Double Indemnity (1944)
Reviewed on 2011 July 18
This is an almost cartoony-dark noir, with Fred MacMurray once again working with Billy Wilder script and playing a heel with no moral compass. Here, he makes his Sheldrake satyr from The Apartment look like a good guy.
Walter Neff (MacMurray) is an insurance salesman smitten with Phyllis Dietrichson (Barbara Stanwyck), a client who innocently widens her eyes as she asks about piling the accident insurance on her husband, “just in case”. She laments his long hours and dangerous job requirements, and wants to prepare for the unthinkable. She just happens to be wearing a sexy slit skirt, anklet, and apparently fine perfume as she asks Neff for his advice. Neff reads right through this smokescreen, though he’s still smitten with the woman, and winds up helping her plot to get the husband out of the way, so they can enjoy all that money and each other. The only potential problem is Neff’s co-worker, Keyes (Edward G. Robinson). Keyes is an insurance analyst legendary for his ability to spot insurance fraud, and he sees Neff every day. If Neff does this, he’s really risking everything — but Phyllis is just too much for him to resist.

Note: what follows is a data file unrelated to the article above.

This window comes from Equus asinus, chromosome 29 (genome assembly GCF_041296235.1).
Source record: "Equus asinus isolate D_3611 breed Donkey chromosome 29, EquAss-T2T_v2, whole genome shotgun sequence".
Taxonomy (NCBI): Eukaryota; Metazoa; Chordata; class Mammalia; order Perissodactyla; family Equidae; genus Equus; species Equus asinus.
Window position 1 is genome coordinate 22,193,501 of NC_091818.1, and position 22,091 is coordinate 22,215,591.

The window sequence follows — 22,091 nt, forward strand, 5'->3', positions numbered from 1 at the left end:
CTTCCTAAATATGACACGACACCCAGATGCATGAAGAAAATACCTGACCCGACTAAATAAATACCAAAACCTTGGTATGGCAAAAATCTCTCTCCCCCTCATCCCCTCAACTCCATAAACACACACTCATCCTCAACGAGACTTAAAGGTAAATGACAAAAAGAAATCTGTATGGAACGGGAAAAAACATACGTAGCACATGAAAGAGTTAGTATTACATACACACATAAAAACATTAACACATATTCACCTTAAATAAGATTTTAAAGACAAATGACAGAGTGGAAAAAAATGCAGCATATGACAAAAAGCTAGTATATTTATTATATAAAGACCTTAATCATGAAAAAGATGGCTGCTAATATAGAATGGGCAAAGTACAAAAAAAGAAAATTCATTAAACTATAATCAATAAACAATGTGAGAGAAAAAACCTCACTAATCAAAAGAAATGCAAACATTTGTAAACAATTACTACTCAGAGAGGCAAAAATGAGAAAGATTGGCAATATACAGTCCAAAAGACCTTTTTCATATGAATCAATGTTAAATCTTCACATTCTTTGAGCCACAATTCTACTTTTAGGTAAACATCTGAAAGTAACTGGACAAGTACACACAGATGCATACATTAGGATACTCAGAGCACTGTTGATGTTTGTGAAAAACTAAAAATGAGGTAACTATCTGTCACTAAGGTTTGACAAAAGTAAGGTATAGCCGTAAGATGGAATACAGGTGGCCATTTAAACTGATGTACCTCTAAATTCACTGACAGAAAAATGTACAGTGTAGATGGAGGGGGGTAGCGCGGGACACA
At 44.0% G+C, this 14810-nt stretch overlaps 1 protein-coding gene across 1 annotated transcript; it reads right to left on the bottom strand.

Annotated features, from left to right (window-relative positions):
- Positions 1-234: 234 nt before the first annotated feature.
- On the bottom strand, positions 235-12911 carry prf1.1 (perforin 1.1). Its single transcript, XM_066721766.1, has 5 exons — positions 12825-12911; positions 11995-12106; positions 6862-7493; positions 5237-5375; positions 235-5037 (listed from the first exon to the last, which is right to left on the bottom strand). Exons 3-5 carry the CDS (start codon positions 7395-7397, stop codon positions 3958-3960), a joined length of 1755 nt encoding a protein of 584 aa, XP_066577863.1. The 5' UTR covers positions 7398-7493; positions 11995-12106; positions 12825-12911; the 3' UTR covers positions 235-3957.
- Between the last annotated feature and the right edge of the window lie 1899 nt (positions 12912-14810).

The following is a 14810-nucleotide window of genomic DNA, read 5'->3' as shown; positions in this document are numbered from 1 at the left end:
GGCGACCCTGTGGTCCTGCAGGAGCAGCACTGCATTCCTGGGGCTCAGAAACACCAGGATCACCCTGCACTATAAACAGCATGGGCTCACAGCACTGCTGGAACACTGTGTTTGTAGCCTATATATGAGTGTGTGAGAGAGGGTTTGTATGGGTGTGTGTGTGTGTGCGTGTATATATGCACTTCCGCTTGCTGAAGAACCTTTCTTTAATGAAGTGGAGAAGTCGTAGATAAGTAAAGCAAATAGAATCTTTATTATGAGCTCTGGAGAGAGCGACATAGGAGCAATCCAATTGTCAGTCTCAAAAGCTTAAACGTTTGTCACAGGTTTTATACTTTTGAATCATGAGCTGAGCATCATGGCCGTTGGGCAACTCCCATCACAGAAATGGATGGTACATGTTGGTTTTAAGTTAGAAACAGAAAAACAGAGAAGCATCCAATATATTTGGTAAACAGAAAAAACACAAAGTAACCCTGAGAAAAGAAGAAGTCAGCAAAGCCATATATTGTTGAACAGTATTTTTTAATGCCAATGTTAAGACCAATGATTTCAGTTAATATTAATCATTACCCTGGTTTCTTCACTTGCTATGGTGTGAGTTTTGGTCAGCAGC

I always thought Wilder wrote some of the best scripts in Hollywood, and this one he adapted (together with Raymond Chandler) a James M. Cain novel, so you know you’re in for a good story. It’s an older movie, and somewhat dated in terms of dialogue, but to me that doesn’t detract from it in the least. It’s interesting to watch the cat-and-mouse stuff once the film gets rolling, and all three leads do a remarkable job. Historically it’s interesting to see how movies from this era telegraphed things. Phyllis has to be a bad girl with that anklet and that hair. The plot was involved without being too byzantine, and you have to marvel at Neff’s ingenuity, even while you’re repulsed by his lack of a soul.
Three chocolate morsels and an iced tea, unless it’s the maid’s day off.